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#733 halfsharkalligatorhalfman

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Posted 20 November 2012 - 03:37 PM

I'd like to see the NHLPA agree to a percentage based soft fall in their next offer. It doesn't even necessarily have to be to 50/50. I think that would really get negotiations going and seems reasonable to me, trying to guarantee a rising cap that gets to 50/50 under 5% growth scenarios is just not going to play. The NHL fought very hard for linkage last lockout and any offer that doesn't have that is just so clearly a non-starter I think.

If the NHLPA does that tomorrow I'll be very hopeful for a resolution very soon.

Edited by halfsharkalligatorhalfman, 20 November 2012 - 03:40 PM.

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#734 Daniel

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Posted 20 November 2012 - 03:42 PM

And yet there are hundreds of professional soccer teams in Europe - imagine that. They must all be going broke or out of business. I mean, this is sublimely silly talk.

The decertification is a threat. It would likely not be followed through on. But still, if the NHL thought there was even a 1% chance of decertification they'd want to concede some things rather than have players follow through on it.


Hundreds of soccer teams, but how many of them are any good, what do they pay their players, and how many people show up to watch their games. Yeah, I guess you're right that with no player contract restrictions, the Devils and Tampa could play each other ten times per year to crowds of less than 2000 people to watch bordeline AHLers that get paid $100k per year. I would certainly throw down money to watch a team led by Darcy Zajac and Keith Kincaid go toe to toe against another team led by the Sestito brothers (not quite as good as the Sedins, but beggars can't be choosers). Those scrappy teams could definitely compete against a Ranger team made up of Crosby, Shea Weber, Stamkos, Toews, and Zdeno Chara. Maybe the Rags would give their third string goalie -- let's say Pekka Rhine -- the start just to make things interesting.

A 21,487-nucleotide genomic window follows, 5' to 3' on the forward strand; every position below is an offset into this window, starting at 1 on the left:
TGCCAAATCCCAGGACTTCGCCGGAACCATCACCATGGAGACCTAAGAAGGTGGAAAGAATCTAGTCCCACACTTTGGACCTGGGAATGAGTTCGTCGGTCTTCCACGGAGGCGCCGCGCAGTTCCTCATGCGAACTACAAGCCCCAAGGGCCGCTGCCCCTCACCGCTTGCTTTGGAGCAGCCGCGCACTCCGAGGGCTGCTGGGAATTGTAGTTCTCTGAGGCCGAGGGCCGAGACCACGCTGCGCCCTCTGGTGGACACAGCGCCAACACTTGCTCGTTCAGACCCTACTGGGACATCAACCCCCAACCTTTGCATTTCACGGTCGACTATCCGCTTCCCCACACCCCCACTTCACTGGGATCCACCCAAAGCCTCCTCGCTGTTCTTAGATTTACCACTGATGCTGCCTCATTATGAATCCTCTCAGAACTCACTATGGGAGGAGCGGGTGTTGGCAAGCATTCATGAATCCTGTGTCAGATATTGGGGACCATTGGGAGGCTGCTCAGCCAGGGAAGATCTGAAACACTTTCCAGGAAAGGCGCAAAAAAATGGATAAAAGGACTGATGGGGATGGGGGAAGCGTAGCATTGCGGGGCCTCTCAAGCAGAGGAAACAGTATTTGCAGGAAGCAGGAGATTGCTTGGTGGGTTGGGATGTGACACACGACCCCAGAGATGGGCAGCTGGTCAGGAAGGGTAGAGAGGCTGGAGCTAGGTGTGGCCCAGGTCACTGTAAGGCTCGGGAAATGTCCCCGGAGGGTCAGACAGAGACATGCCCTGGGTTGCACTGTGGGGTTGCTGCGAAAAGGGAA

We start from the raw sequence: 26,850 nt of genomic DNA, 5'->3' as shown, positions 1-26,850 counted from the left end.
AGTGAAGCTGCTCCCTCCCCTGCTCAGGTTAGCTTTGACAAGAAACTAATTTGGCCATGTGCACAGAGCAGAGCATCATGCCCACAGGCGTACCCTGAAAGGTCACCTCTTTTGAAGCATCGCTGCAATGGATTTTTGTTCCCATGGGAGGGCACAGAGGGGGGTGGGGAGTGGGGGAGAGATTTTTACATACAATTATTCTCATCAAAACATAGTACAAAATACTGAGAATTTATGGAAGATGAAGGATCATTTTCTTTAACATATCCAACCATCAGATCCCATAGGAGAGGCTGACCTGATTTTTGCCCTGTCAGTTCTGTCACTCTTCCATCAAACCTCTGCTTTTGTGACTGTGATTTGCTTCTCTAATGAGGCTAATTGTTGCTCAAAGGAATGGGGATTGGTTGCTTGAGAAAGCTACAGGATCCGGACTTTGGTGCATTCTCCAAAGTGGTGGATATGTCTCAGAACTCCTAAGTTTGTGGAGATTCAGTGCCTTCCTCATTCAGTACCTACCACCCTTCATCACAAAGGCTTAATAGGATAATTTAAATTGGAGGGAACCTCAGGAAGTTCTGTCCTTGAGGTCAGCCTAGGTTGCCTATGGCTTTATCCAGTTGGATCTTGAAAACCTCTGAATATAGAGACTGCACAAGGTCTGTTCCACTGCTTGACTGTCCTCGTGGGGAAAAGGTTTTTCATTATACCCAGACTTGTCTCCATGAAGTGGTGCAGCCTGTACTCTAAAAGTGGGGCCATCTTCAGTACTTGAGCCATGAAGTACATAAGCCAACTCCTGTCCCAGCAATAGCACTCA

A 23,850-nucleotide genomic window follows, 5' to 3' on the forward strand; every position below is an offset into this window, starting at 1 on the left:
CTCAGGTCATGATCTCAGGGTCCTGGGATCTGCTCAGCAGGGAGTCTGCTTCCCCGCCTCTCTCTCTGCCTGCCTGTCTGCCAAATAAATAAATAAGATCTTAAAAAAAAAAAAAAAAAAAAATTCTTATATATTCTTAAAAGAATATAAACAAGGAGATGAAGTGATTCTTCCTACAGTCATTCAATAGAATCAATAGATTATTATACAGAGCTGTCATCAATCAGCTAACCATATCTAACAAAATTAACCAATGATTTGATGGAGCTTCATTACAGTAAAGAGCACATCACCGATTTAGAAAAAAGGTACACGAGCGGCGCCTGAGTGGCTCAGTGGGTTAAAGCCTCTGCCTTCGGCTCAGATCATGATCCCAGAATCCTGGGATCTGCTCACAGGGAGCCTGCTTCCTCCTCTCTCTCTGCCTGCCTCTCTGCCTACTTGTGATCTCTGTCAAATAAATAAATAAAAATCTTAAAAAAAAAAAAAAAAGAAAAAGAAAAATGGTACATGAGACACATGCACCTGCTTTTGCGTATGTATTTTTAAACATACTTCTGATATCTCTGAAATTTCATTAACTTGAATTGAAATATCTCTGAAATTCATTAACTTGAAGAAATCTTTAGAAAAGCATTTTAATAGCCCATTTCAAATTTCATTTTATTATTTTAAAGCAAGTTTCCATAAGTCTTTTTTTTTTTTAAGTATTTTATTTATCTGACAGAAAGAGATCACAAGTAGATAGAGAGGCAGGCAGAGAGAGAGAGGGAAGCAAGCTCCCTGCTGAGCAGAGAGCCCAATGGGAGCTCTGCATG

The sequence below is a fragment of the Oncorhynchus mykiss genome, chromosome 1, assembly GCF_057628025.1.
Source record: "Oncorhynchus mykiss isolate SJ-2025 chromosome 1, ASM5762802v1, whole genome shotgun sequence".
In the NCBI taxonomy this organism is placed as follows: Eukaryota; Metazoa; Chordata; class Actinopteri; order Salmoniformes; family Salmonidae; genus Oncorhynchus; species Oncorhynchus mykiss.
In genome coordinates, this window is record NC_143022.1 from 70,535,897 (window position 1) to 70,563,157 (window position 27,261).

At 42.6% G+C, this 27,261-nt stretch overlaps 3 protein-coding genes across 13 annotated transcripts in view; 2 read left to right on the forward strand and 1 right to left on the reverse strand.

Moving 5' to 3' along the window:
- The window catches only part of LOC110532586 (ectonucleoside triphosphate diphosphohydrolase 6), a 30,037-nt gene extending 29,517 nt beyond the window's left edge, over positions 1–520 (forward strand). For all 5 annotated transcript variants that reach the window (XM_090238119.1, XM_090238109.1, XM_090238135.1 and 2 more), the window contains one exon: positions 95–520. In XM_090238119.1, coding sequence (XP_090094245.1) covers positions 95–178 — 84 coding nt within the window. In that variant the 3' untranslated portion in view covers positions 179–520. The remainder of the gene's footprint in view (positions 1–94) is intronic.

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#735 Triumph

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Posted 20 November 2012 - 03:54 PM

Hundreds of soccer teams, but how many of them are any good, what do they pay their players, and how many people show up to watch their games. Yeah, I guess you're right that with no player contract restrictions, the Devils and Tampa could play each other ten times per year to crowds of less than 2000 people to watch bordeline AHLers that get paid $100k per year. I would certainly throw down money to watch a team led by Darcy Zajac and Keith Kincaid go toe to toe against another team led by the Sestito brothers (not quite as good as the Sedins, but beggars can't be choosers). Those scrappy teams could definitely compete against a Ranger team made up of Crosby, Shea Weber, Stamkos, Toews, and Zdeno Chara. Maybe the Rags would give their third string goalie -- let's say Pekka Rhine -- the start just to make things interesting.


You haven't thought much how the economics of a decertified NHL would work. First of all, obviously Devils vs. Rangers would sell out. The Devils could probably charge a fortune for those tickets. Second, there's a limited number of spots available on an NHL team, so would players sign for more to literally not play? Remember, in a decertified NHL the relationship between the AHL and NHL, roster limits, etc. change dramatically. Some would, others probably wouldn't.
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#736 Daniel

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Posted 20 November 2012 - 04:25 PM

You haven't thought much how the economics of a decertified NHL would work. First of all, obviously Devils vs. Rangers would sell out. The Devils could probably charge a fortune for those tickets. Second, there's a limited number of spots available on an NHL team, so would players sign for more to literally not play? Remember, in a decertified NHL the relationship between the AHL and NHL, roster limits, etc. change dramatically. Some would, others probably wouldn't.


The Devils could charge as much for games against the Rangers as they do now, and that assumes that the Rangers would even feel it's worth their while to play a team that's nothing more than a sparring partner.